Keeping Forests as Forests in Gilmanton
In 1801, Dr. Benjamin Kelley purchased a 1.25 acre lot at the intersection of Province Road (now Route 107) and the road to Loudon (now Route 129). As the first trained medical practitioner to settle in Gilmanton, he made medical house calls by horseback. On the lot, he built a homestead and operated it as an inn and stage stop.
Dr. Kelley and his son Charles expanded the family’s landholdings to 400 acres of farm and forestland by 1850, raising and breeding both cattle and later racehorses. By the turn of the century, the junction of Rte 107 and 129 became known as Kelley Corners, and Kelley kids made up a large percentage of students in the one-room schoolhouse still located near this crossroads today.
Four generations later, siblings George and Harriet Kelley donated the lands handed down to each of them to the Forest Society, together creating the 152-acre Charles G. Kelley Memorial Forest that includes the hayfield across from the original homestead, seen from Route 107. They named the forest for their great-grandfather.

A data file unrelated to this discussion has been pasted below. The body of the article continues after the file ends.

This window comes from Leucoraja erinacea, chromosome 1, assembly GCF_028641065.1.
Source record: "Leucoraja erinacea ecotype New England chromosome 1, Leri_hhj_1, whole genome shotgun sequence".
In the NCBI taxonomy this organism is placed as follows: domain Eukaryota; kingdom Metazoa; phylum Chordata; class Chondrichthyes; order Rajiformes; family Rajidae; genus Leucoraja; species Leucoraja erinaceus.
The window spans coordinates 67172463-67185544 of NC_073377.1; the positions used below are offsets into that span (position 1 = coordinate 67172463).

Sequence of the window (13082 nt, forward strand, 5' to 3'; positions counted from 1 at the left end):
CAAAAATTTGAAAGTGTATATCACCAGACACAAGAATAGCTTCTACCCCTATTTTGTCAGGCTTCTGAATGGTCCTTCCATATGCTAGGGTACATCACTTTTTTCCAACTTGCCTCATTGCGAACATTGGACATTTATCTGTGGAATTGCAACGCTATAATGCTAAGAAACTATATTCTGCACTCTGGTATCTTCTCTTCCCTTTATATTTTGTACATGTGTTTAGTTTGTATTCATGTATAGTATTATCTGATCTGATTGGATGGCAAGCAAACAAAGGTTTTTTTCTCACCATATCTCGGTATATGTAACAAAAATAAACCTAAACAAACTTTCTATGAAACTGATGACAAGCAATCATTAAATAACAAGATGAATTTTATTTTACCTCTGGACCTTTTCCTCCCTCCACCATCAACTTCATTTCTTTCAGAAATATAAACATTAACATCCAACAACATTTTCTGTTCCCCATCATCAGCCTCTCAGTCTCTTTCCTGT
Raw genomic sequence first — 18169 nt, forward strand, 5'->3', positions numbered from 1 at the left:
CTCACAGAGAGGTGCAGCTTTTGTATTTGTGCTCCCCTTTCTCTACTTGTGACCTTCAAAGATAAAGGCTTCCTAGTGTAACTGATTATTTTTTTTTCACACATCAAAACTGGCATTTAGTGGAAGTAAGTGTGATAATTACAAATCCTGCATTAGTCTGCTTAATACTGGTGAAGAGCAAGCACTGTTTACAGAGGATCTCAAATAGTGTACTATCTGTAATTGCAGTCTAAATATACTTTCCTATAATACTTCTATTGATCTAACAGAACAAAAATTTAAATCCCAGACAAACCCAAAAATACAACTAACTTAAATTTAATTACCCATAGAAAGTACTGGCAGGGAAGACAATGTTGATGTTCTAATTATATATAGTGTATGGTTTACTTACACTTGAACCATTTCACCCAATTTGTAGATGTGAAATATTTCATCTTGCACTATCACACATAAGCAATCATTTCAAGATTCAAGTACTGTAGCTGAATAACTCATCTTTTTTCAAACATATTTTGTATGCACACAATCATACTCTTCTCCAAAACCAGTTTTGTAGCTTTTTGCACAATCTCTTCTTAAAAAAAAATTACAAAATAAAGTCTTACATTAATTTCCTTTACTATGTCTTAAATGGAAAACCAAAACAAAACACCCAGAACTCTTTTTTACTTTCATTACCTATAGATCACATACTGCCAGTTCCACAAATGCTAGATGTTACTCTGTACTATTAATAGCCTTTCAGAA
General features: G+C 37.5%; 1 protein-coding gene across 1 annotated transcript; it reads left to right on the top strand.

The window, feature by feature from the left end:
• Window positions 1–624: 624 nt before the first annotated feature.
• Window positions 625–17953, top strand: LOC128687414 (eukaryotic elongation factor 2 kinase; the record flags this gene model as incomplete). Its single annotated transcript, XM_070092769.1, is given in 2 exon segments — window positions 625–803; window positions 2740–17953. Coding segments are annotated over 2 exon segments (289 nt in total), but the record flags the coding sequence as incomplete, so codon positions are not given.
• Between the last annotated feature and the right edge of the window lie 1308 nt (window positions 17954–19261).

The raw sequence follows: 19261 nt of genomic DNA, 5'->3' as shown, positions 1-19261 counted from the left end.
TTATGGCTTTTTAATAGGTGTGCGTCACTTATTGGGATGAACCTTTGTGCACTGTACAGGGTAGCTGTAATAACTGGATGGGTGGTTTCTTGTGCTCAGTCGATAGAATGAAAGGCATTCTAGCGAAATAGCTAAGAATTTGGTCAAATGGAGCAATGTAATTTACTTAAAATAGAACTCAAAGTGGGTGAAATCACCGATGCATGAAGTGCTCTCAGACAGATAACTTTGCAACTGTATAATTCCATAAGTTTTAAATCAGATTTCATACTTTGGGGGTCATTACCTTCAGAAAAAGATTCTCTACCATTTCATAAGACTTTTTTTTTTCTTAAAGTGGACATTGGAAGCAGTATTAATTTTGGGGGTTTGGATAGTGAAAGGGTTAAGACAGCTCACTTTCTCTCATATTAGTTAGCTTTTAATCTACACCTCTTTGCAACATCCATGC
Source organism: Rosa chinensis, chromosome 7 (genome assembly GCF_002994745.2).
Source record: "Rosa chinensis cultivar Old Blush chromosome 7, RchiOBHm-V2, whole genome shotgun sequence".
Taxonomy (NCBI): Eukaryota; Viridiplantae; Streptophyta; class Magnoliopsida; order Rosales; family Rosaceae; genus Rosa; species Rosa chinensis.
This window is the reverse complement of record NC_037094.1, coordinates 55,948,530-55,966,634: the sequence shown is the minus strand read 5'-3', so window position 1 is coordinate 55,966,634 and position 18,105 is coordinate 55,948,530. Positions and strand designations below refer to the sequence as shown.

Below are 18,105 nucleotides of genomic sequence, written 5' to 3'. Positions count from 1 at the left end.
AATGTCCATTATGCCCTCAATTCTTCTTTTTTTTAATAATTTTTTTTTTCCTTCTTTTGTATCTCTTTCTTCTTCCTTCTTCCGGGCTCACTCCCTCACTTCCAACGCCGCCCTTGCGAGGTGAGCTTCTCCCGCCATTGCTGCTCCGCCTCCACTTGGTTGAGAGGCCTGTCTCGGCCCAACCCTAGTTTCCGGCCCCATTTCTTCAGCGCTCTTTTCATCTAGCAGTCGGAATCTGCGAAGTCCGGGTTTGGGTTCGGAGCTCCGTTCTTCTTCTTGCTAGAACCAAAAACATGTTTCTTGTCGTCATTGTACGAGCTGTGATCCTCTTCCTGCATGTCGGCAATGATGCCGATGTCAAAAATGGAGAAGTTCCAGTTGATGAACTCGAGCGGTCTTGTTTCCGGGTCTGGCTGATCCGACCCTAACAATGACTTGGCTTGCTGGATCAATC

Now, the Forest Society has the opportunity to conserve land that passed down to another Kelley descendant by acquiring 30 acres located between the two properties that George and Harriet donated. Purchasing these 30 acres, which had been listed for sale, will protect a contiguous forest that also links with Gilmanton’s Pine Hill Town Forest.
Protecting contiguous forestland is one of the Forest Society’s land conservation objectives, thus ensuring the integrity of wildlife habitat, water resources, and consistent forest management practices. This 30-acre project will create a 310-acre block of forest and fields, keeping Kelley Corners as scenic as it was when Benjamin Kelley first arrived in 1801. To support the purchase price, costs and a stewardship endowment, the Forest Society seeks to raise $80,000 by April 30, 2022. Please help us expand the Charles G. Kelley Memorial Forest with a donation to the project today — and plan a scenic drive through Gilmanton in the spring — it is beautiful!